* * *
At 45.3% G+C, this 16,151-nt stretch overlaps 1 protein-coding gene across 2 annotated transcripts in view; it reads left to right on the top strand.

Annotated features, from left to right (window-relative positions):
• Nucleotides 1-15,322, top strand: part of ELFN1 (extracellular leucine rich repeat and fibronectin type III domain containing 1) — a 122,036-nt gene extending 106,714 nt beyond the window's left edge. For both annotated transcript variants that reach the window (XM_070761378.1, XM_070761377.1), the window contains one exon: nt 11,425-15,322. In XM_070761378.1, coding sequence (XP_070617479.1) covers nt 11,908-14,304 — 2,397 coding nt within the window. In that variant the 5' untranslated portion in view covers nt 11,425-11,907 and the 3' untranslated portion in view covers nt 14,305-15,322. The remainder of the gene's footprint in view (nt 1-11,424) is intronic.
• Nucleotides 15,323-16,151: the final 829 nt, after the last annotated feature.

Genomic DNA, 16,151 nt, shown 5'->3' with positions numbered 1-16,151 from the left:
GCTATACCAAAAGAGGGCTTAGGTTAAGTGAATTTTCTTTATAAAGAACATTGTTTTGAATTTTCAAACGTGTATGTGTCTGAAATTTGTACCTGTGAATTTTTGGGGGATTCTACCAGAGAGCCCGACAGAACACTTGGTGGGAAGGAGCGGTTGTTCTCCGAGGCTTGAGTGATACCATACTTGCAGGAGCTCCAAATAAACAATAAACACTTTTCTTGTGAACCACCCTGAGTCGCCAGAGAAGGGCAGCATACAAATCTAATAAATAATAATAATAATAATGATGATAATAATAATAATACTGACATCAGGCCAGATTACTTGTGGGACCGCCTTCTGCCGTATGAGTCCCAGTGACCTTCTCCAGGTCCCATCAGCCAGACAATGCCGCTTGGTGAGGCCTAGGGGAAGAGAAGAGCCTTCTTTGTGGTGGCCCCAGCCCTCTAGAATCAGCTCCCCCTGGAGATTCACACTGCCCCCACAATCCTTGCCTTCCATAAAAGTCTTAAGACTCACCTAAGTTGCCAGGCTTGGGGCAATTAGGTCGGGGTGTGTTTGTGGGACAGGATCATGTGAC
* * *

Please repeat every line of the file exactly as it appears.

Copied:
At 45.3% G+C, this 16,151-nt stretch overlaps 1 protein-coding gene across 2 annotated transcripts in view; it reads left to right on the top strand.

Annotated features, from left to right (window-relative positions):
• Nucleotides 1-15,322, top strand: part of ELFN1 (extracellular leucine rich repeat and fibronectin type III domain containing 1) — a 122,036-nt gene extending 106,714 nt beyond the window's left edge. For both annotated transcript variants that reach the window (XM_070761378.1, XM_070761377.1), the window contains one exon: nt 11,425-15,322. In XM_070761378.1, coding sequence (XP_070617479.1) covers nt 11,908-14,304 — 2,397 coding nt within the window. In that variant the 5' untranslated portion in view covers nt 11,425-11,907 and the 3' untranslated portion in view covers nt 14,305-15,322. The remainder of the gene's footprint in view (nt 1-11,424) is intronic.
• Nucleotides 15,323-16,151: the final 829 nt, after the last annotated feature.

Genomic DNA, 16,151 nt, shown 5'->3' with positions numbered 1-16,151 from the left:
GCTATACCAAAAGAGGGCTTAGGTTAAGTGAATTTTCTTTATAAAGAACATTGTTTTGAATTTTCAAACGTGTATGTGTCTGAAATTTGTACCTGTGAATTTTTGGGGGATTCTACCAGAGAGCCCGACAGAACACTTGGTGGGAAGGAGCGGTTGTTCTCCGAGGCTTGAGTGATACCATACTTGCAGGAGCTCCAAATAAACAATAAACACTTTTCTTGTGAACCACCCTGAGTCGCCAGAGAAGGGCAGCATACAAATCTAATAAATAATAATAATAATAATGATGATAATAATAATAATACTGACATCAGGCCAGATTACTTGTGGGACCGCCTTCTGCCGTATGAGTCCCAGTGACCTTCTCCAGGTCCCATCAGCCAGACAATGCCGCTTGGTGAGGCCTAGGGGAAGAGAAGAGCCTTCTTTGTGGTGGCCCCAGCCCTCTAGAATCAGCTCCCCCTGGAGATTCACACTGCCCCCACAATCCTTGCCTTCCATAAAAGTCTTAAGACTCACCTAAGTTGCCAGGCTTGGGGCAATTAGGTCGGGGTGTGTTTGTGGGACAGGATCATGTGAC